However, things only got more bizzare, Shaun had decided to go for a swim in the sea and I was following close behind. As i’m approaching the water a Vietnamese lady catches my attention and she is making a gesture at me, I realise that shes making a ‘camera’ gesture and instantly think shes being kind and asking if I would like her to take a picture of Shaun and I together, to which I politely declined.
I had obviously misunderstood because a couple of seconds later a camera is thrust into my hand and this lady is pulling Shaun out of the sea!! She then makes the camera gesture to me again, and I finally clocked that she actually wanted a picture with Shaun this whole time! not knowing what else to do I click away on her camera, but before we can skulk off and return to our loungers, she is calling her family over from the loungers next to us so that the whole family can get a picture with him, and then take it in turns to have individual photos. Once Shaun had finished his photo shoot and we were driving back from the beach, we noticed families on the bikes next to us we were stopped at traffic and pointing at us, or instructing their young children to wave at us.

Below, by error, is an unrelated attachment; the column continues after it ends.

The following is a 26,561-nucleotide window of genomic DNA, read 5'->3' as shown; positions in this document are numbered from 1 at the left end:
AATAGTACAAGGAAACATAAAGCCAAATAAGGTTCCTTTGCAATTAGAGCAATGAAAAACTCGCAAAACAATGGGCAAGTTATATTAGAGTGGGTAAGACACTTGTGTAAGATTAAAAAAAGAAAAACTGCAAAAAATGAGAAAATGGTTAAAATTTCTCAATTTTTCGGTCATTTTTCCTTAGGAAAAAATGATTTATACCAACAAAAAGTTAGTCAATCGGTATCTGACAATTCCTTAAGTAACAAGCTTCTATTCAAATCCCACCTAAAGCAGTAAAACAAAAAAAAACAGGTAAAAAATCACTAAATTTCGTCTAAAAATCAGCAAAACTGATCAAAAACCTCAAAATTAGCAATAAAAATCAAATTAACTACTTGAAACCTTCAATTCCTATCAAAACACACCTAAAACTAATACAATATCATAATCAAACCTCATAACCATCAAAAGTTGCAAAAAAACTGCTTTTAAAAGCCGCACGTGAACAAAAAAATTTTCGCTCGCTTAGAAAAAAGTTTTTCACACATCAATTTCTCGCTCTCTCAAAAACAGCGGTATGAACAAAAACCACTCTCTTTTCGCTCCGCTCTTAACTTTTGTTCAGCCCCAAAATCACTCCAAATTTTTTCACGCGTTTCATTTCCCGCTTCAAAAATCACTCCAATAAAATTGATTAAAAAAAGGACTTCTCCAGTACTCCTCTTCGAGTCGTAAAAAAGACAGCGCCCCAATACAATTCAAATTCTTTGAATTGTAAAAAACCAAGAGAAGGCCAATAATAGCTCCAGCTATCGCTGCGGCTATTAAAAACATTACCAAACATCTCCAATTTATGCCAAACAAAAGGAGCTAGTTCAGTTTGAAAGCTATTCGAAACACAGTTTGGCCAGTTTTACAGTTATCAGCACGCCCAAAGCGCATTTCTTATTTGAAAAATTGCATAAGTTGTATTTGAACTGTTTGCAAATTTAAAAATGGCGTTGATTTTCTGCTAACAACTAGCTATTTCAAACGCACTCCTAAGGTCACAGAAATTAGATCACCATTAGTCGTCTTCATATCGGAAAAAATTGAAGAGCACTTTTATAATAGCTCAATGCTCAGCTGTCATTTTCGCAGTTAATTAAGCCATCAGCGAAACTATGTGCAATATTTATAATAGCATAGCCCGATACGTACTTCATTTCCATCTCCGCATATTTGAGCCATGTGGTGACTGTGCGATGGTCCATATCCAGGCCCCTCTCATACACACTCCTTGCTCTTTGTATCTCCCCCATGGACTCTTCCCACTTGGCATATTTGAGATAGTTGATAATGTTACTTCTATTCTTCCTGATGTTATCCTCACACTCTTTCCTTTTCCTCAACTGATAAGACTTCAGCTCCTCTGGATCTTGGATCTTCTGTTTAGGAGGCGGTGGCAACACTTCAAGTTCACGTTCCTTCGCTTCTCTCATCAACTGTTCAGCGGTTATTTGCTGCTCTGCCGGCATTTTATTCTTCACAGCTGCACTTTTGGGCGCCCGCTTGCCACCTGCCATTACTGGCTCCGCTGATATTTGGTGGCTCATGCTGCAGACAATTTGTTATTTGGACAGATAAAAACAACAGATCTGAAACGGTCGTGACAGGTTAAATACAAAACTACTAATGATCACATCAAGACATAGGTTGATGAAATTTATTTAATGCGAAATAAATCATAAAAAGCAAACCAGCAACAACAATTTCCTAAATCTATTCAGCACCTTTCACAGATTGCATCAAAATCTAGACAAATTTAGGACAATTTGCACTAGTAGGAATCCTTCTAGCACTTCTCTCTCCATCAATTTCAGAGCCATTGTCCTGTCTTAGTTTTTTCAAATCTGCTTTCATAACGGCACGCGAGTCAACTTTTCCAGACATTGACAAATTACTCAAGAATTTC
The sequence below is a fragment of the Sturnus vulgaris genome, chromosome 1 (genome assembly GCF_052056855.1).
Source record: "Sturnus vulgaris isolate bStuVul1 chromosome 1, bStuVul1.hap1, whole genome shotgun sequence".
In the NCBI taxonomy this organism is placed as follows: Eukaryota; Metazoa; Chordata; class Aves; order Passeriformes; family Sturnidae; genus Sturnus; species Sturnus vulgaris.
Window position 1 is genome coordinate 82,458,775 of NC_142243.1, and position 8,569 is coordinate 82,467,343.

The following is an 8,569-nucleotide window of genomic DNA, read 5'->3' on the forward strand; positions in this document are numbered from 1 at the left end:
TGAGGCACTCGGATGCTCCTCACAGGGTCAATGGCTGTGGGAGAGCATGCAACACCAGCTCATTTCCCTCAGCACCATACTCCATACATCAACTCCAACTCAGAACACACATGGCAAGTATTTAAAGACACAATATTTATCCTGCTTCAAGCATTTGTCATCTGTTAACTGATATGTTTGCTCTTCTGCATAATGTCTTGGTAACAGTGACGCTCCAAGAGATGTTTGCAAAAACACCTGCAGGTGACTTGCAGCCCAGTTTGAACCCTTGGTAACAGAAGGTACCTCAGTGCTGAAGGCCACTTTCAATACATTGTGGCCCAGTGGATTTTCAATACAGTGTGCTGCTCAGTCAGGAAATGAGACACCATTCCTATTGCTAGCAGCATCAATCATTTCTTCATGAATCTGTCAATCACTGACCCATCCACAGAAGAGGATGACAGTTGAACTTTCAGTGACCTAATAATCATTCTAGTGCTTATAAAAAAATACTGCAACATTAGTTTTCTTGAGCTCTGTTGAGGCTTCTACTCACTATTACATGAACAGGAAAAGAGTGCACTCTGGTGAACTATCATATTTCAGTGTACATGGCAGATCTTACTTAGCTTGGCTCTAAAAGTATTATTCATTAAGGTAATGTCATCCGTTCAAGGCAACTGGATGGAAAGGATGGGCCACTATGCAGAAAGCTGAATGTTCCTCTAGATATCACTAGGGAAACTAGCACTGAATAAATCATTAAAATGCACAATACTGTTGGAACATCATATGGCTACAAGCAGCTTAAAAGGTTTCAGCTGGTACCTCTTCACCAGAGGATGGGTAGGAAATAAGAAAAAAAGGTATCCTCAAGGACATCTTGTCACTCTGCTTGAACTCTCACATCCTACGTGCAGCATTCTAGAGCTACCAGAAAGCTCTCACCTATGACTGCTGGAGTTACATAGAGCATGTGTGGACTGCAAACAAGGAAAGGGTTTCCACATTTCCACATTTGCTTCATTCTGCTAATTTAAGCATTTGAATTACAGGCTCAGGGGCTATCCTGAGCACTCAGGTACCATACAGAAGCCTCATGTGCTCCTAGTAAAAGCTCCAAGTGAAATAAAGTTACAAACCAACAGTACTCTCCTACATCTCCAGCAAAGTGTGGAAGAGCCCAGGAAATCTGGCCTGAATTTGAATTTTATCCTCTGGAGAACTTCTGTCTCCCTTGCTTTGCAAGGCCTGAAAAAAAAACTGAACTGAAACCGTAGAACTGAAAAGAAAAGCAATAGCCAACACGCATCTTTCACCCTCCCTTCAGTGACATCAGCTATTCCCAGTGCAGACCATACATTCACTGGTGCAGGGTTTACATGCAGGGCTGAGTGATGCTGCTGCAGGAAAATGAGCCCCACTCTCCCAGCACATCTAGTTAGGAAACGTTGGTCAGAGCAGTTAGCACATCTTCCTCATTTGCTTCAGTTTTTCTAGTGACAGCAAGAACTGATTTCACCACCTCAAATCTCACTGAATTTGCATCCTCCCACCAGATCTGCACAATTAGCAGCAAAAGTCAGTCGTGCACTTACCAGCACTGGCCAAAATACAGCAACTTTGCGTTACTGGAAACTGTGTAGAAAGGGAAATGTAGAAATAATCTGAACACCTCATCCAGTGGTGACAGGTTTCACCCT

We had not experienced anything like that prior to going to Danang, Shaun is a pretty tall and wide guy, and stood next to most of the locals did look a cartoon character more than an actual person, a few people had commented on his size before, and he had even been told by at least seven or eight different people that he looked like Chris Pratt (a fact he will not let me forget) but nothing to this extent. We still don’t know why people seemed to be so fascinated whilst we were there and I have wondered from time to time what that family did with those pictures, could Shaun be in some families holiday photo album? who knows!
The morning that we were due to do the Hai Van pass, Shaun and I visited Han market because in true Shaun style, he had lost his sunglasses which as you can imagine are an essential item when going on a motor bike ride. The infamous ‘sunglasses’ were a point of much tension between Shaun and I, at this point of our trip Shaun had either lost or broken a pair of sunglasses every single week. Not only was this highly annoying but also not in our weekly budget!
In the interest of honesty and transparency, our experience of Han market was not that enjoyable. However, this was entirely due to the fact that we were frantically running around the market trying to find sunglasses before our bike ride and we were both trying to give each other the silent treatment (I was giving the silent treatment because I was furious Shaun had lost yet another pair of sunglasses, Shaun on the other hand, because he felt I was over-reacting to a pair of a lost sunglasses – not our finest moment, but a reality of travelling as a couple).